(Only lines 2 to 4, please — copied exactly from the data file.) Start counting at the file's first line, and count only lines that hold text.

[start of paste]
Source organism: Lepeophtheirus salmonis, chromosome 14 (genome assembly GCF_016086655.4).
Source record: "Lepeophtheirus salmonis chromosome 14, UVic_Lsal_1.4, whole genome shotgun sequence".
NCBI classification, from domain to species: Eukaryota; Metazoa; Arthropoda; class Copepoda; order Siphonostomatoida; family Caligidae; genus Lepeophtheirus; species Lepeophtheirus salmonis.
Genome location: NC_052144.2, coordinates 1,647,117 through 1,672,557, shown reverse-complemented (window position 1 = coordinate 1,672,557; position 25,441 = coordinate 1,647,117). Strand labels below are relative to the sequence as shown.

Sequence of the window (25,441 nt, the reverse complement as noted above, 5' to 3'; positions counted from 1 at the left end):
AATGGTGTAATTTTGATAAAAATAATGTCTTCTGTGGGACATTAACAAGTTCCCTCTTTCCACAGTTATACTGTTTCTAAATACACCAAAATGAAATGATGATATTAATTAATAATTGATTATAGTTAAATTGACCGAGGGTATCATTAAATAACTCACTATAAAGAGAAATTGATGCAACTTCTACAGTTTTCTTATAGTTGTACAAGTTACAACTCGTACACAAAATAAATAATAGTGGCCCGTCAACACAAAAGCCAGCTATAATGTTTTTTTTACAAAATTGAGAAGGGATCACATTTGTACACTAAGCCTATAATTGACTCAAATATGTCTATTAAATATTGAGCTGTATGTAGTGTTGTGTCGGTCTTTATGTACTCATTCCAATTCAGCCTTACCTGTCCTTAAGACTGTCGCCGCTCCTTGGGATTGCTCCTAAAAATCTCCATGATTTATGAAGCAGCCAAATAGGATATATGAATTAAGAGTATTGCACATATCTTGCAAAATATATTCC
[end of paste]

Source record: "Lepeophtheirus salmonis chromosome 14, UVic_Lsal_1.4, whole genome shotgun sequence".
NCBI classification, from domain to species: Eukaryota; Metazoa; Arthropoda; class Copepoda; order Siphonostomatoida; family Caligidae; genus Lepeophtheirus; species Lepeophtheirus salmonis.
Genome location: NC_052144.2, coordinates 1,647,117 through 1,672,557, shown reverse-complemented (window position 1 = coordinate 1,672,557; position 25,441 = coordinate 1,647,117). Strand labels below are relative to the sequence as shown.